Eco-friendly synthesis and characterization of α-Fe2O3 nanoparticles and study of their photocatalytic activity for degradation of Congo red dye

Document Type : Research Paper


1 Department of Chemistry, University of Zanjan, Zanjan, Iran

2 Kordestan Cement Company, Bijar, Kordestan, Iran


In this work, α-Fe2O3 (hematite) nanoparticles were synthesized using Arabic gum (AG) as a biotemplate source by the sol-gel method. This method has many advantages such as low-cost, nontoxicity, simple work-up, high efficiency, compounds uniformity, and high efficiency. The α-Fe2O3 nanoparticles were characterized by Fourier transform infrared (FT-IR) spectroscopy, X-ray diffraction (XRD), UV-visible diffuse reflectance spectroscopy (DRS), field emission scanning electron microscopy (FESEM), and transmission electron microscopy (TEM). The results of XRD analysis revealed the formation of the rhombohedral phase of α-Fe2O3 nanoparticles with an average crystallite size of 19 nm. The TEM image illustrated the α-Fe2O3 nanoparticles with average particle size of 45-50 nm. The application of α-Fe2O3 nanoparticles as a photocatalyst was investigated for the degradation of the Congo red dye. The effects of photocatalyst dosage, initial dye concentration and visible light irradiation on dye degradation were assessed. The results demonstrated that the catalyst could degrade90% of the Congo red dye in 90 min. The α-Fe2O3 nanoparticles exhibited slight decrease in photocatalytic degradation of Congo red dye after four recycles.



Metal oxide nanomaterials are a varied category of materials that have a wide range of applications such as water purification, environmental remediation, energy, personal care products, and medical technology [1-7]. This category of materials, due to their wide band gap and high photosensitive nature, can be used as a photocatalyst for the photocatalytic degradation of organic dyes [8-11].

There are various kinds of iron oxide including hematite (α-Fe2O3), maghemite (c-Fe2O3) and wustite (FeO) [12, 13], among which α-Fe2O3 has features such as band gap 2.1 eV [14], non-toxicity, being cheap, and good chemical stability in aqueous solutions [15, 16]. Also, it has varied applications in water splitting, cement industry, gas sensing, solar energy conversion, lithium-ion battery production, water purification, and pigmentation which all of these have caused increasing attention to the production of these nanoparticles [17-19]. Up to now, several synthetic methods have been developed to produce the α-Fe2O3 nanoparticles, including hydrolysis of iron salt, sol-gel, and hydrothermal synthesis [20-24]. Among these methods, the green sol-gel method supply products with a low cost, simple work-up, and high efficiency [25-27]. So, this method can be efficient and appropriate for the synthesis of nanoparticles like Fe2O3.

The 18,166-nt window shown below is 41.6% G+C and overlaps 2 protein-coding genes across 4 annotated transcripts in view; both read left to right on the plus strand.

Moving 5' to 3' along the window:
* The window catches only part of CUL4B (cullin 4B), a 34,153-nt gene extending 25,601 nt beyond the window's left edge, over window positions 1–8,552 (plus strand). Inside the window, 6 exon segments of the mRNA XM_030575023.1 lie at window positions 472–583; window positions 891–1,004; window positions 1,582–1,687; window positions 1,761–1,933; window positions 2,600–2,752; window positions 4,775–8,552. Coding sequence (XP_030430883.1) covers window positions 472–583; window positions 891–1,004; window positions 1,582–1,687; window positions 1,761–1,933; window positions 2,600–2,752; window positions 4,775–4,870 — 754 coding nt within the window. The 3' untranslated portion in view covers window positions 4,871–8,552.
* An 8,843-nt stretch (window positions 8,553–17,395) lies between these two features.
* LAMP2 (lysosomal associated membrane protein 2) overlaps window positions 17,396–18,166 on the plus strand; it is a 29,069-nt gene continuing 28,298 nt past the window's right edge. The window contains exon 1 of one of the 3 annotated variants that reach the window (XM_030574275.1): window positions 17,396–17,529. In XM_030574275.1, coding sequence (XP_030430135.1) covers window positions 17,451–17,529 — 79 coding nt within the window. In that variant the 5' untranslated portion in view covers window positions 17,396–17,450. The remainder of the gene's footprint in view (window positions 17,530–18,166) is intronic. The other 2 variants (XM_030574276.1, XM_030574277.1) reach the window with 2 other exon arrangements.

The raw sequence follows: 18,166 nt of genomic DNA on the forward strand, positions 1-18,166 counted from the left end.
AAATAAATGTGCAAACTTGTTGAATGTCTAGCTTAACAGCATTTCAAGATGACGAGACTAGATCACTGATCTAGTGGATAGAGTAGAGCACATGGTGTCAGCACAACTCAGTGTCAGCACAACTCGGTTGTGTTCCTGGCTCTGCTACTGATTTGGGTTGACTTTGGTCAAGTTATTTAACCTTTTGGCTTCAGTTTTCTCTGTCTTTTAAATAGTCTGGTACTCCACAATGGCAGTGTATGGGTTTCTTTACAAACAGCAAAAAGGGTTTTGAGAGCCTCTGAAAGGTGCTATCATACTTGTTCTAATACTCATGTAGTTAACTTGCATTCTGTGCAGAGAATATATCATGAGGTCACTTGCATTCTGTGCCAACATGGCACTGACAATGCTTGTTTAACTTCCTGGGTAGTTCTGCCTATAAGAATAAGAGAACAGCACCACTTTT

One of the main causes of environmental problems is the effluent of factories, such as textile factories, that are released into the environment. In the world, over 10,000 different colors and pigments are produced that 60–70% of them are synthetic azo dyes used in the textile factories [28-30]. Therefore, enter of synthetic colors like azo dyes in the rivers can cause serious risks for the living organisms such as aquatics, plants and human beings [31]. Hence, over the last few years, the researchers have paid more attention on removing the synthetic dyes from the environment. In this work, the photocatalytic activity of α-Fe2O3-NPs has been evaluated for the degradation of Congo red dye in the presence of visible light irradiation. FT-IR, XRD, FESEM, and TEM are the techniques that were used for characterization of α-Fe2O3 NPs. The chemical structure of dye is observed in Scheme 1 and characteristics of it are listed in Table 1 [32].



Arabic gum (AG) was obtained from a local health food store. FeCl3, as the iron source, was purchased from daijung (Darmstadt, Korea) and used without further purification. The FT-IR spectra were measured on a Jasco 6300 FT-IR spectrometer (KBr disks). The structural properties of synthesized nanoparticles were investigated by X-ray powder diffraction (XRD) pattern on an X’Pert-PRO advanced diffractometer using Cu (Kα) radiation (wavelength: 1.5406 Å) at 40 kV and 40 mA at room temperature in the range of 2θ from 20º to 80º. The external structure of the sample was determined by a Jasco 6300 FT-IR spectroscopy. The FT-IR spectrum was collected between the wavenumber of 400 and 4000 cm-1. The particle size and morphology of the sample were analyzed by Transmission electron microscopy (Philips CM30) and field emission scanning electron microscopy (Zeiss EVO 18, Germany). The diffuse reflectance UV–Vis spectroscopy (DRS) of the sample was recorded by a UV–Vis spectrophotometer (Shimadzu, UV-2550, Japan) using BaSO4 as a reference.

Synthesis of α-Fe2O3 nanoparticles using Arabic gum

At first, in order to prepare an Arabic gel, 0.3 g of the Arabic gum (AG) was dissolved in 40 mL of deionized water and stirred for 120 min at 75°C. FeCl3 solution (2 mmol of FeCl3 in 5 mL of deionized water) was added to the gel. Then, the sample container was put in a sand bath and the temperature of the sand bath was fixed at 75 ºC with stirring for 12 h to obtain a black color resin. After that, the dry gel was annealed at 600°C for 4 h to obtain a black powder of α-Fe2O3.

Photocatalytic dye degradation

Dye degradation experiments were carried out in a batch mode photoreactor. The irradiation source was a fluorescent lamp (λ >400 nm, 80 W, Pars, Iran) installed above the batch photoreactor.

The photocatalytic degradation of Congo red (CR) dye was carried out by various dosages of the sample (0.03, 0.04, 0.05 and 0.06 g) in 50 mL solution of dye (20 mg/L) at room temperature. The effect of initial dye concentration on the photocatalytic dye degradation was studied. For this purpose, 0.05 g of α-Fe2O3 was added to 50 mL of different dye concentrations (10, 20, 30 and 40 mg/L). The solute on samples was withdrawn from the reaction medium at regular time intervals. The catalyst was separated from the solution using a centrifuge. The change of absorbance at a maximum wavelength (λmax= 499 nm) of dye was monitored by UV–Vis spectrophotometer. The effect of visible light irradiation on the removal of dyes was surveyed. The percentage of the photocatalytic degradation of dye checked out by the following equation,